• Online or in-branch fees: Some banks or money transfer services charge different fees for online transactions compared to in-branch transactions. Online transfers are often more cost-effective.

  • Currency conversion fees: If the transfer involves multiple currencies, there may be additional fees associated with the conversion process.

  • Fixed fees vs. percentage fees: Some providers charge a fixed fee for international transfers, while others charge a percentage of the transfer amount. It's essential to understand the fee structure to work out the total cost.

Read more: how to pay an international invoice?

How to minimise the cost of international money transfers

The good news is that there are ways to minimise these costs. 

Here are our six top tips for keeping the price of international payments down when you’re making an international bank transfer:

  • Compare fees and exchange rates between different banks and money transfer services.

  • Be aware of the total cost, including all fees charged by your bank (e.g. for currency conversion) and exchange rate markups.

  • Consider using online money transfer services and payment gateways, or specialised international transfer providers, as they often offer competitive rates and lower fees.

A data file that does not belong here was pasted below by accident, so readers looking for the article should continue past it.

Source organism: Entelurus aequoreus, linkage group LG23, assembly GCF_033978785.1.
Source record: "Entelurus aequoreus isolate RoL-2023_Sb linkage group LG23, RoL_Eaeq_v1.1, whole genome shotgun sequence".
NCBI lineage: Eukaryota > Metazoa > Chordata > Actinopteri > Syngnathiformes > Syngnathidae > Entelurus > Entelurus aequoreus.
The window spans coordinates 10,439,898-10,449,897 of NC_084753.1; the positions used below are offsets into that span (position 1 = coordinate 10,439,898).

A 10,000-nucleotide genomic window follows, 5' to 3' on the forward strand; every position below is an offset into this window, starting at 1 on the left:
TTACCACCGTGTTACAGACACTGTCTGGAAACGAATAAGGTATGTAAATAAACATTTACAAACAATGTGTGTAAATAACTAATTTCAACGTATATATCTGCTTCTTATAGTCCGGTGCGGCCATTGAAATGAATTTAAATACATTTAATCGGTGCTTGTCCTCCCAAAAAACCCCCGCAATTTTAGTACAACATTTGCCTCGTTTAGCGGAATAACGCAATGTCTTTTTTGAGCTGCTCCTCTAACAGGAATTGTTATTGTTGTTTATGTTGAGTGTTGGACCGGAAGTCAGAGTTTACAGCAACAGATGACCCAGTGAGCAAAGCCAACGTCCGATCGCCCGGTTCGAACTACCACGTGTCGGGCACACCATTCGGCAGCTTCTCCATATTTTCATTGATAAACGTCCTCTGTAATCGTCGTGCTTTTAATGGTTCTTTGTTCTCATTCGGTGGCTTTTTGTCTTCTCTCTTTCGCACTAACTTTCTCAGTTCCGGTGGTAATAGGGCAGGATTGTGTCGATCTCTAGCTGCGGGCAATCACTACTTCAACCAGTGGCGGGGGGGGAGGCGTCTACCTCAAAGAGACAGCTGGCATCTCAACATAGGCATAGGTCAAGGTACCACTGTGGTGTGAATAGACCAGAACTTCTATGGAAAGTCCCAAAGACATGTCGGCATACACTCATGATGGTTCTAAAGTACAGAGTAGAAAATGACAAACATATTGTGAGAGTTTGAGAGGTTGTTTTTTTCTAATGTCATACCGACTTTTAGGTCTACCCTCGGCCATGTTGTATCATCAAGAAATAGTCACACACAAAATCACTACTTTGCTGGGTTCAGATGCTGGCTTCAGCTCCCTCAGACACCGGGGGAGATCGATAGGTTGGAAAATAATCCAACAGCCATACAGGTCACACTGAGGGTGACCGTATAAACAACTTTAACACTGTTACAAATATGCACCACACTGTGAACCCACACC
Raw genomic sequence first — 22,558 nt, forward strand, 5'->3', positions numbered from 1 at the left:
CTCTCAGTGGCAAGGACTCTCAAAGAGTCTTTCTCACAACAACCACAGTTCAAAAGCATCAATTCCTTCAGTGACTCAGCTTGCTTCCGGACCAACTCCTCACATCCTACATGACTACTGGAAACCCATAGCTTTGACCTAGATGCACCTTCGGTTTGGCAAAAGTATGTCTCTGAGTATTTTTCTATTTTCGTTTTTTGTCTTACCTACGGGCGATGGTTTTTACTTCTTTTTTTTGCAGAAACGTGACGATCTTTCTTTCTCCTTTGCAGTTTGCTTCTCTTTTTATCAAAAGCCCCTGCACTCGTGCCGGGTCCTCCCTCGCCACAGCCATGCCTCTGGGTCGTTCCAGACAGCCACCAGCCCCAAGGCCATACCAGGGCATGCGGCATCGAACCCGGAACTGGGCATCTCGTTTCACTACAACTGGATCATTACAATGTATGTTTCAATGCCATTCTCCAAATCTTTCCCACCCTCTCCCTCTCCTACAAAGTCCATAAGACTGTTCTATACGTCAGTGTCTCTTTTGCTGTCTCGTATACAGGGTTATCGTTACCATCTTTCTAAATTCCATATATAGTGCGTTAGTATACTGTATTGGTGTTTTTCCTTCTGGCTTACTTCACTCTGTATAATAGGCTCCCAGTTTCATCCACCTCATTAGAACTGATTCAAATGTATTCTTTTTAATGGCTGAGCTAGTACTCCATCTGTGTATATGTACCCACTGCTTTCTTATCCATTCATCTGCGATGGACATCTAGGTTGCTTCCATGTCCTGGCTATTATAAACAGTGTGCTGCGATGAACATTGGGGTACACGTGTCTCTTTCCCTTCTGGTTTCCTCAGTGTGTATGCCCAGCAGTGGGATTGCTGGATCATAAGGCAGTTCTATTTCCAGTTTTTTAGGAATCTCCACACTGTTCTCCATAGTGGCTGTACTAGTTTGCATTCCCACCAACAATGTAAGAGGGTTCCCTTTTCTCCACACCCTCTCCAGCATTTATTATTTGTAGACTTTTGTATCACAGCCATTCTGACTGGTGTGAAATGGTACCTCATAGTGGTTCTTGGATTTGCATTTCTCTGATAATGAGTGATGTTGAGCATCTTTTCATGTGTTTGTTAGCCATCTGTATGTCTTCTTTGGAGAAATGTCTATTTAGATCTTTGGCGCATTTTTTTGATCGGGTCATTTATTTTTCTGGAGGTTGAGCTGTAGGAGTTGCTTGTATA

• Verify the recipient's bank's fee structure and check they can receive the funds without any additional charges.

  • Plan your international transfers ahead of time to avoid urgent transfer fees.

  • Keep in mind that the specific fees and fee structures can vary widely between providers, so it's essential to review the terms and conditions of the service you choose carefully.

Final thoughts

International bank transfers are an essential aspect of our interconnected economy, enabling individuals and businesses to work together around the world. 

While it can be frustrating when international transfers take time, knowing the reasons behind these delays can help you set realistic expectations.

To speed up your international transfers, choose a trusted bank, understand your bank’s exchange rate and conversion fees, and provide accurate recipient details.

Despite the potential delays, international bank transfers remain a reliable and secure way to move money across borders. Just remember that they aren’t your only option. You can find out how to make international payments faster, safer and cheaper here in our recent blog post, where we break down the pros and cons of various international payment methods.